Optimizing Wildlife Habitat and Oak Regeneration in Bottomland Hardwoods using Midstory Control and Partial Harvest
Mississippi State University
Ezell, Andrew W.
Date of Degree
Original embargo terms
MSU Only Indefinitely
Graduate Thesis - Campus Access Only
Master of Science
College of Forest Resources
Department of Forestry
Timber and wildlife habitat management may be conflicting objectives, but both benefit from increasing light in bottomland forests through harvesting and midstory control, and a target residual basal area may be used to optimize both. Six areas were used to evaluate effects of partial harvest and midstory control on oak regeneration, diameter growth of residual trees, and white-tailed deer carrying capacity. Partial harvest treatments consisted of residual basal areas of 70ft2/ac (16.07m2/ha), 60ft2/ac (13.77m2/ha), 50ft2/ac (11.48 m2/ha), 40ft2/ac (9.18m2/ha), 30ft2/ac (6.89m2/ha), and untreated controls. All partial harvest areas received midstory control using injection with imazapyr. Available light was related to residual basal area (R2 = 0.808). Treatments with 50ft2/ac residual basal area exhibited the optimal amount of oak regeneration and white-tailed deer carrying capacity. Treatments with 30ft2/ac had greatest diameter growth. This research provided guidelines for managers that wish to optimize white-tailed deer habitat and oak regeneration.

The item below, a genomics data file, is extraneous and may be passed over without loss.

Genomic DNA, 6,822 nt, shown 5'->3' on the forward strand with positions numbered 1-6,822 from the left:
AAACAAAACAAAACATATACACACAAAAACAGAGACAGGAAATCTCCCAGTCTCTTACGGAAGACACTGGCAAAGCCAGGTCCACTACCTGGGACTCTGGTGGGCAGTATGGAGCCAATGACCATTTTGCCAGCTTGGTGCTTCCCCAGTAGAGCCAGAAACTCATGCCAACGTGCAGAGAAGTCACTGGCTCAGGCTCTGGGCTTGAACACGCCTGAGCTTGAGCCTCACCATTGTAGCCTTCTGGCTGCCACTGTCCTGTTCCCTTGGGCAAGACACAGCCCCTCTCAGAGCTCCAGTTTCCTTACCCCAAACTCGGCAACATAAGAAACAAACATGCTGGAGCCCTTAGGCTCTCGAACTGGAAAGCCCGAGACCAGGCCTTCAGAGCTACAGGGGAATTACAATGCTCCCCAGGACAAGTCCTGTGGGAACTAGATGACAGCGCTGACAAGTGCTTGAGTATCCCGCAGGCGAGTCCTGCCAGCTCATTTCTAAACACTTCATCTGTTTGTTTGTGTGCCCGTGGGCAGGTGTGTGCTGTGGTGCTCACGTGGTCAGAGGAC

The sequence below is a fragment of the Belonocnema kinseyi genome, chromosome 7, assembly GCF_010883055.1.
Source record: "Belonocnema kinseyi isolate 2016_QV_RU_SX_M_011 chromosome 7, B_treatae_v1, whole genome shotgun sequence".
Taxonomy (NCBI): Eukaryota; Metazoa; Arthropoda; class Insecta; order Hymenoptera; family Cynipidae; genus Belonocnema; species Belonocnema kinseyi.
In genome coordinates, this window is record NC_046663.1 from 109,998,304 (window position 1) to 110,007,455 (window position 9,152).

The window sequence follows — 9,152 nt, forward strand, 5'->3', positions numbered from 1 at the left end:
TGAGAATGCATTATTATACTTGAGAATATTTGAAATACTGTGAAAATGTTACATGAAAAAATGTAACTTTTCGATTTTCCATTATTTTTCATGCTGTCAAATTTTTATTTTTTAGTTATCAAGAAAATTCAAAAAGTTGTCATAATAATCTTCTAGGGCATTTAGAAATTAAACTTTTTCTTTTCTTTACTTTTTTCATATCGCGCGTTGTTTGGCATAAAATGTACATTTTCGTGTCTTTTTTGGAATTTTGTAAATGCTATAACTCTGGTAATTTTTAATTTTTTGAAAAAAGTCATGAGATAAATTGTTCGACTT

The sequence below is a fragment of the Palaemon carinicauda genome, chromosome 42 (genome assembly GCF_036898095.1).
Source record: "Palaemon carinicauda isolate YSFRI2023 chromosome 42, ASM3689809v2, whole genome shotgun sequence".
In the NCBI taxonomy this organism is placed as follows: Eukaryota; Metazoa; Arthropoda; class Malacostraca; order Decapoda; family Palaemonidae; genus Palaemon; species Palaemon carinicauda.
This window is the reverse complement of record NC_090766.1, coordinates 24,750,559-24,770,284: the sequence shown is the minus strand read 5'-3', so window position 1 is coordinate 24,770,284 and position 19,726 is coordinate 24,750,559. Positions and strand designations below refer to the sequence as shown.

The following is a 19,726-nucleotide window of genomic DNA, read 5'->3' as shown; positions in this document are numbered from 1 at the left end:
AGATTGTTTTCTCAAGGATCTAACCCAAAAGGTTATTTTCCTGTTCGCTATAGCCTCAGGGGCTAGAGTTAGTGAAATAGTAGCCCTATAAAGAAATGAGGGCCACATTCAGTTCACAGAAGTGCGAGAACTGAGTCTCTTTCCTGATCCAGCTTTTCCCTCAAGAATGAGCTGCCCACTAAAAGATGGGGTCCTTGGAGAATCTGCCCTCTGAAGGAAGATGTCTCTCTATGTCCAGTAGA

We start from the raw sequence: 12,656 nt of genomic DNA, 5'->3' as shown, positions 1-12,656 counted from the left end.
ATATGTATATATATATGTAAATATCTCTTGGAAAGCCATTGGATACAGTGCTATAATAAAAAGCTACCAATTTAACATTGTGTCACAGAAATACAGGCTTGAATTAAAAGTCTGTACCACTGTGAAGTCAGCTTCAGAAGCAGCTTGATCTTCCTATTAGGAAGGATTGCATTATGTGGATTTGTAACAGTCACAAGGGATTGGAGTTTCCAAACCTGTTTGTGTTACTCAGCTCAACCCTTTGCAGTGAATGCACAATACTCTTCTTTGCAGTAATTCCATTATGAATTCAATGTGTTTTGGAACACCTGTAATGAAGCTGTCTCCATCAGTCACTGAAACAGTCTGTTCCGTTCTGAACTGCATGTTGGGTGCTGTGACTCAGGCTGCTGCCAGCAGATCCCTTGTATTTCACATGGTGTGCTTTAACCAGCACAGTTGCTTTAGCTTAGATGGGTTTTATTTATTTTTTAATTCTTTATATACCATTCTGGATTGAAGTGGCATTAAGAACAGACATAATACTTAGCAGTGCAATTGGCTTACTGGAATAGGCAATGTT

Rainer, James Cody, "Optimizing Wildlife Habitat and Oak Regeneration in Bottomland Hardwoods using Midstory Control and Partial Harvest" (2015). Theses and Dissertations. 3410.